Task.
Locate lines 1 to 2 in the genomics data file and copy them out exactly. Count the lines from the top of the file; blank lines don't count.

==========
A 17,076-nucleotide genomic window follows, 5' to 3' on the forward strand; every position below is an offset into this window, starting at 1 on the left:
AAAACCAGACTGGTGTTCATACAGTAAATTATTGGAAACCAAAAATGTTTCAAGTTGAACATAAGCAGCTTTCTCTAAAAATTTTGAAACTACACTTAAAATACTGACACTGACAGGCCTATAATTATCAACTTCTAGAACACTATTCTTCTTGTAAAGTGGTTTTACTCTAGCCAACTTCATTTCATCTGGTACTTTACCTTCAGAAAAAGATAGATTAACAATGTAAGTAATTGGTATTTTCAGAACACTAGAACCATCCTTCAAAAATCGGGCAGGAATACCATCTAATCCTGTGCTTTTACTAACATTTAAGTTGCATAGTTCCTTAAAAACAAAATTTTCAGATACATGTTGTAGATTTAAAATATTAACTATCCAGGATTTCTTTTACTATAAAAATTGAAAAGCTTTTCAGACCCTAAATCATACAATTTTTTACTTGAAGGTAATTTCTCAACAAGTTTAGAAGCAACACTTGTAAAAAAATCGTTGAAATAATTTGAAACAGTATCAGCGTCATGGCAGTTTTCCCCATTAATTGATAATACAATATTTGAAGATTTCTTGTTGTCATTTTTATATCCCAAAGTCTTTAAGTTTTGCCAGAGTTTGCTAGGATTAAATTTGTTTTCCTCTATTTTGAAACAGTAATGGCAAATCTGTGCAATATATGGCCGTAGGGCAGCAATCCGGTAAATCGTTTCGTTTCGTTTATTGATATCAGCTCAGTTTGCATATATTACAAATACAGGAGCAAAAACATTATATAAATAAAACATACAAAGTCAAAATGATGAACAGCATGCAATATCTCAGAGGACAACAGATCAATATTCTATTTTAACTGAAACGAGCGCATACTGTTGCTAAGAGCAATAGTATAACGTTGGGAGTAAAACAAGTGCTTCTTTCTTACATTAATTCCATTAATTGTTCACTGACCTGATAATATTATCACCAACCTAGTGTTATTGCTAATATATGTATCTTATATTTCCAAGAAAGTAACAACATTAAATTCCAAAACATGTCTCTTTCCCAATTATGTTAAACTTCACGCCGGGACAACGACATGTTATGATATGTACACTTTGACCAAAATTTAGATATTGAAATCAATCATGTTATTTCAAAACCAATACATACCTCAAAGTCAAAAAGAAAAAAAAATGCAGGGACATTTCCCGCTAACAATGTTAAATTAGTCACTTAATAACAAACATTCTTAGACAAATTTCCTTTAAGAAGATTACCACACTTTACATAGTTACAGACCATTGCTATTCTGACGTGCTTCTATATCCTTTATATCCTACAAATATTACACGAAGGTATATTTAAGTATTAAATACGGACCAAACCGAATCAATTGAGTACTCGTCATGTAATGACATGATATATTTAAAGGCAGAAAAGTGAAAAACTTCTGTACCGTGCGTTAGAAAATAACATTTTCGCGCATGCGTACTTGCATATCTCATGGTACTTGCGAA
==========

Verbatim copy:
A 17,076-nucleotide genomic window follows, 5' to 3' on the forward strand; every position below is an offset into this window, starting at 1 on the left:
AAAACCAGACTGGTGTTCATACAGTAAATTATTGGAAACCAAAAATGTTTCAAGTTGAACATAAGCAGCTTTCTCTAAAAATTTTGAAACTACACTTAAAATACTGACACTGACAGGCCTATAATTATCAACTTCTAGAACACTATTCTTCTTGTAAAGTGGTTTTACTCTAGCCAACTTCATTTCATCTGGTACTTTACCTTCAGAAAAAGATAGATTAACAATGTAAGTAATTGGTATTTTCAGAACACTAGAACCATCCTTCAAAAATCGGGCAGGAATACCATCTAATCCTGTGCTTTTACTAACATTTAAGTTGCATAGTTCCTTAAAAACAAAATTTTCAGATACATGTTGTAGATTTAAAATATTAACTATCCAGGATTTCTTTTACTATAAAAATTGAAAAGCTTTTCAGACCCTAAATCATACAATTTTTTACTTGAAGGTAATTTCTCAACAAGTTTAGAAGCAACACTTGTAAAAAAATCGTTGAAATAATTTGAAACAGTATCAGCGTCATGGCAGTTTTCCCCATTAATTGATAATACAATATTTGAAGATTTCTTGTTGTCATTTTTATATCCCAAAGTCTTTAAGTTTTGCCAGAGTTTGCTAGGATTAAATTTGTTTTCCTCTATTTTGAAACAGTAATGGCAAATCTGTGCAATATATGGCCGTAGGGCAGCAATCCGGTAAATCGTTTCGTTTCGTTTATTGATATCAGCTCAGTTTGCATATATTACAAATACAGGAGCAAAAACATTATATAAATAAAACATACAAAGTCAAAATGATGAACAGCATGCAATATCTCAGAGGACAACAGATCAATATTCTATTTTAACTGAAACGAGCGCATACTGTTGCTAAGAGCAATAGTATAACGTTGGGAGTAAAACAAGTGCTTCTTTCTTACATTAATTCCATTAATTGTTCACTGACCTGATAATATTATCACCAACCTAGTGTTATTGCTAATATATGTATCTTATATTTCCAAGAAAGTAACAACATTAAATTCCAAAACATGTCTCTTTCCCAATTATGTTAAACTTCACGCCGGGACAACGACATGTTATGATATGTACACTTTGACCAAAATTTAGATATTGAAATCAATCATGTTATTTCAAAACCAATACATACCTCAAAGTCAAAAAGAAAAAAAAATGCAGGGACATTTCCCGCTAACAATGTTAAATTAGTCACTTAATAACAAACATTCTTAGACAAATTTCCTTTAAGAAGATTACCACACTTTACATAGTTACAGACCATTGCTATTCTGACGTGCTTCTATATCCTTTATATCCTACAAATATTACACGAAGGTATATTTAAGTATTAAATACGGACCAAACCGAATCAATTGAGTACTCGTCATGTAATGACATGATATATTTAAAGGCAGAAAAGTGAAAAACTTCTGTACCGTGCGTTAGAAAATAACATTTTCGCGCATGCGTACTTGCATATCTCATGGTACTTGCGAA